When applying to law school, you never imagine that your time there might be jeopardized by academic misconduct or professionalism concerns. You have been dreaming of this path for so long, taking the entrance exams, keeping your undergraduate grades up, and working tirelessly towards your goals. To be accused of misconduct at the University of Maryland Law School would surely throw you for a loop. Especially when those accusations hold such severe potential consequences as suspension from the program or complete expulsion from the university, both of which would mar your reputation and make it exceedingly difficult to gain employment within the legal field. Working with an attorney-advisor is essential if you or someone you love has been accused of violating their law school's honor code. Attorney-advisors can help mitigate these negative consequences and bring about the best possible outcome.
The University of Maryland has a very strict and specific honor code that attempts to have its students adhere to the same principles of professional responsibility as barred attorneys. Thus, an honor code violation is when a student engages in forbidden conduct purposefully, knowingly, recklessly, or negligently. The honor code goes on to define purposefully, knowingly, recklessly, and negligently and states which specific actions violate the honor code, including:
- Using materials or getting some other form of help during an exam, research or writing assignments, or competition without the professor or moderator's express permission.
- Submitting someone else's work as your own – whether it's a draft or in its final form.
- Making material misrepresentations.
- Discussing the contents of an exam with someone who hasn't taken it yet or in a place where it could be overheard by someone who hasn't taken it yet.
- Giving or receiving help during an exam or not abiding by the exam time limits.
- Engaging in any conduct you know will give you an unfair advantage on an exam, clinical, competition, or other activity where you are getting academic credit.
- Knowingly breaking the rules, whether or not you gained an unfair advantage.
- Using the law school library, writing center, or career development office to alter or destroy materials, remove materials without permission, or deprive students of the materials.
- Stealing, damaging, depriving other students of their own books, notes, computer, or other class-related materials.
- Knowingly damaging or disrupting the school's computers, systems, or networks.
- Making any material misrepresentation on a document submitted for employment, including a resume, grade report, cover letter, recommendation, or writing sample.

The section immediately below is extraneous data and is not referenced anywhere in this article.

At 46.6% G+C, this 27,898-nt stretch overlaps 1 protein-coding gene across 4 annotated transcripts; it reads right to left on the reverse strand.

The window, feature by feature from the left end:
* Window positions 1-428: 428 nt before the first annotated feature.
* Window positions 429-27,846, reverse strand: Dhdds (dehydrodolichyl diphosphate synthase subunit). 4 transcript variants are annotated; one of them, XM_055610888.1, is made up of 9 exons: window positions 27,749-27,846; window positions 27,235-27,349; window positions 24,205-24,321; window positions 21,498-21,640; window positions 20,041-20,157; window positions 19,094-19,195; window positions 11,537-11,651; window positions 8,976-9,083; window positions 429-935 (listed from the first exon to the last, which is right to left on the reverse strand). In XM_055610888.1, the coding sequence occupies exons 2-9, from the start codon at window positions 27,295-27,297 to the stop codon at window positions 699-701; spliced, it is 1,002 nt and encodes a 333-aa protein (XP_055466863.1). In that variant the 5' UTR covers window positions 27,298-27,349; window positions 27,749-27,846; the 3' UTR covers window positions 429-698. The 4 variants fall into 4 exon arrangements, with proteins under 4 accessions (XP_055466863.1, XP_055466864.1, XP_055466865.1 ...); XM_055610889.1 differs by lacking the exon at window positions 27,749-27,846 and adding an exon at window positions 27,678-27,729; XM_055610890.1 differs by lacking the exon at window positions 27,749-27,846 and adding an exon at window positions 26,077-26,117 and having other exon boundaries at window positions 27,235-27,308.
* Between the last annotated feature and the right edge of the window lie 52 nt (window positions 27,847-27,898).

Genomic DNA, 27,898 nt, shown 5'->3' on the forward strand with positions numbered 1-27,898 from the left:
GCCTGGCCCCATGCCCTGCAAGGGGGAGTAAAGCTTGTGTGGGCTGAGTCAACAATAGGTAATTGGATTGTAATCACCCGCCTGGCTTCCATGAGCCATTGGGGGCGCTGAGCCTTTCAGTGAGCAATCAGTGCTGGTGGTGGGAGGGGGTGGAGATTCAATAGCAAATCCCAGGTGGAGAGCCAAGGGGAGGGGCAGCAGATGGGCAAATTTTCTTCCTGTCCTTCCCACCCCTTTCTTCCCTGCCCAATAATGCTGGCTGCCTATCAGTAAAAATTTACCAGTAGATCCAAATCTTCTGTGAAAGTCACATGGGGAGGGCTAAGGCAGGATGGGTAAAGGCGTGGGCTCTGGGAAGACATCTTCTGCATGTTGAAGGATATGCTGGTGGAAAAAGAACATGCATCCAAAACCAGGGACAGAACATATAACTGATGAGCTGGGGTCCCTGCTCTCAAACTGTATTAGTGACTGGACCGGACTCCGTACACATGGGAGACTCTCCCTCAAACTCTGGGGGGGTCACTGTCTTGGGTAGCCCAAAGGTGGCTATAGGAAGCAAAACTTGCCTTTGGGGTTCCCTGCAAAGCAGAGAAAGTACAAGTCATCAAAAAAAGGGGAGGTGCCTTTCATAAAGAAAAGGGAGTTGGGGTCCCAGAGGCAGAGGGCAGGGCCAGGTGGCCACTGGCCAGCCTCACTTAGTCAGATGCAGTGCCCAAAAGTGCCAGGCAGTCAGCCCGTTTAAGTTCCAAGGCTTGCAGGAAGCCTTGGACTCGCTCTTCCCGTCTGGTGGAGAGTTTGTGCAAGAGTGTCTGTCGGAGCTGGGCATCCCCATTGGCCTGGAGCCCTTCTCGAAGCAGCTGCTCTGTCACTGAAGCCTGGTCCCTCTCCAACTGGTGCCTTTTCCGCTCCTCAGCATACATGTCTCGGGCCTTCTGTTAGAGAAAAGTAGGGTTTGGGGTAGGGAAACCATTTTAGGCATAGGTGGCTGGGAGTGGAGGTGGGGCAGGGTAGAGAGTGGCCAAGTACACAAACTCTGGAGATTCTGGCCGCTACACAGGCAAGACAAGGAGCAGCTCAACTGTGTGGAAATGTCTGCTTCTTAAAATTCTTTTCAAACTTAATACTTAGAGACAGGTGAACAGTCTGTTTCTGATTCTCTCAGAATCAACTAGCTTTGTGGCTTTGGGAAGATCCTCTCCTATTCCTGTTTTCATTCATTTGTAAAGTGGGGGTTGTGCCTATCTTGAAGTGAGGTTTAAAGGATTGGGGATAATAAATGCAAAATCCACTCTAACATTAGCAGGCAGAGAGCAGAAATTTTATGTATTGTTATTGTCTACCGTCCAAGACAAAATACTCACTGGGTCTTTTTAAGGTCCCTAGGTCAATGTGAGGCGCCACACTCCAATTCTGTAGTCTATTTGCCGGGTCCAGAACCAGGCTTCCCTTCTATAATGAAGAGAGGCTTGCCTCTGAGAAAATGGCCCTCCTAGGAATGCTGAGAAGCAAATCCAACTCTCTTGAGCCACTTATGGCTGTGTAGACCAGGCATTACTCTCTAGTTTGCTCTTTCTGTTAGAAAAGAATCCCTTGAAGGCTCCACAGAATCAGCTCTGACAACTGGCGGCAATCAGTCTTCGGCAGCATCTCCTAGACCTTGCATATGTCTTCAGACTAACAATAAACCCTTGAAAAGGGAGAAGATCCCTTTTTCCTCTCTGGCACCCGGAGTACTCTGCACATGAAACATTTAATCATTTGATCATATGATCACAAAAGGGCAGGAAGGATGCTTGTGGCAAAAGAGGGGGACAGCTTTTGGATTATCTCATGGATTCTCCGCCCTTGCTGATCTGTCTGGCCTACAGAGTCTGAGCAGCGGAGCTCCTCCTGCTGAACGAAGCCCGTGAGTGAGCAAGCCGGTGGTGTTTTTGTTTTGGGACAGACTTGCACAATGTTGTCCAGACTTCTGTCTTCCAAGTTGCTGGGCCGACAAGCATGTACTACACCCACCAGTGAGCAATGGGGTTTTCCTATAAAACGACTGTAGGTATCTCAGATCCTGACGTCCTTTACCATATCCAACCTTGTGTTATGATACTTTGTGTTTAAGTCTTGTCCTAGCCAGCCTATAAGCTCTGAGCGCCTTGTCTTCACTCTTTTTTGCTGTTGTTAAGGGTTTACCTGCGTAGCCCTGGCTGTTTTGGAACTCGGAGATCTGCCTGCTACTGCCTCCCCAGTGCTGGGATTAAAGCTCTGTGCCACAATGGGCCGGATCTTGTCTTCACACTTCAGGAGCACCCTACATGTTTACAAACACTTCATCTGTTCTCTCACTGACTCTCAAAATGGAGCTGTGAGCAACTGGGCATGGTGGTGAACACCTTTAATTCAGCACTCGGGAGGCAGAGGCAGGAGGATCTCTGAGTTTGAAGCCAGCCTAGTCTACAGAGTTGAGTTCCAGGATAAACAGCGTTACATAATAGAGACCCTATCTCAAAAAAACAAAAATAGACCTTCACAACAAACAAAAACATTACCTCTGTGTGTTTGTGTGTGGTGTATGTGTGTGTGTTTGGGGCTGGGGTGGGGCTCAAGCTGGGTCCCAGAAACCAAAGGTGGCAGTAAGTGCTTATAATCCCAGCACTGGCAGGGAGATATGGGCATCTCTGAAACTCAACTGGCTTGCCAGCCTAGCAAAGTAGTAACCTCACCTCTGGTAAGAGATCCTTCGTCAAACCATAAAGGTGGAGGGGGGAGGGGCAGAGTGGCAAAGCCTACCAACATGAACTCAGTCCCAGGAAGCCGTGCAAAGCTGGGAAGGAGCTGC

- Knowingly filing a false complaint.
- Failing to make a prompt complaint.
- Or knowingly failing to follow the Honor Board's provision on conflict of interest or confidentiality.
Every person, whether they are a student, administrator, or faculty member, who has reason to believe an honor code violation has taken place, must report it to the Honor Board Chairperson or the Associate Dean for Student Affairs in writing. When the Honor Board Chairperson receives the complaint, they have ten class days to meet with the Honor Board. They will then discuss the complaint and determine whether the allegations signify a possible violation of the Honor Code. If at least five members of the Honor Board agree that it does, the Chairperson will select one of them to be the Presenter of Facts. The Presenter of Facts will begin investigating the accusations.
Within ten class days, the Presenter of Facts will contact all witnesses and the accused student and prepare a written statement of each witness's accounts of the situation. At the end of this investigation, the Presenter of Facts will discuss the results with the Chairperson. If the Chairperson believes there is no reasonable basis for the complaint, they can dismiss the charge. But, if they do find a reasonable basis for the complaint, they will set a hearing date within ten class days and notify the accused in writing.
At the hearing, the Presenter of Facts will present the witnesses, and the accused will have the opportunity to rebut any testimony and present their defense. When the hearing is over, the Honor Board will determine whether the accused student is guilty of violating the honor code by a preponderance of the evidence. They will also determine any necessary sanctions to be imposed on the student. Sanctions may include:
- Permanent expulsion
- Suspension for a specific period
- An official reprimand placed into the student's permanent records and disclosed to the bar examiners for whatever state the student chooses to take the bar exam in
- Lowering of the course grade
The accused student has the right to appeal the Honor Board's decision, but the Board's decision can only be overturned if the student can show that it was arbitrary, capricious, or lacking a substantial factual basis.
How an Attorney-Advisor Can Help
Honor code or professionalism violation accusations at the University of Maryland Law school can wreak havoc on a law student's future. Expulsion can remove you from the legal field altogether, and suspension or a formal reprimand will be reported to the board of bar examiners for your state, creating further hurdles for you to jump over when trying to gain bar admission. The consequences of honor code violations have the potential to follow you well into your professional career. Attorney Joseph D. Lento and Lento Law Firm have spent years helping hundreds of law students accused of honor code violations across the country. They work diligently to mitigate any negative consequences that may result from these allegations. Call 888-535-3686 today to schedule a consultation. You have worked so hard for your legal dreams, don't let an accusation like this stand. Let Lento Law Firm help.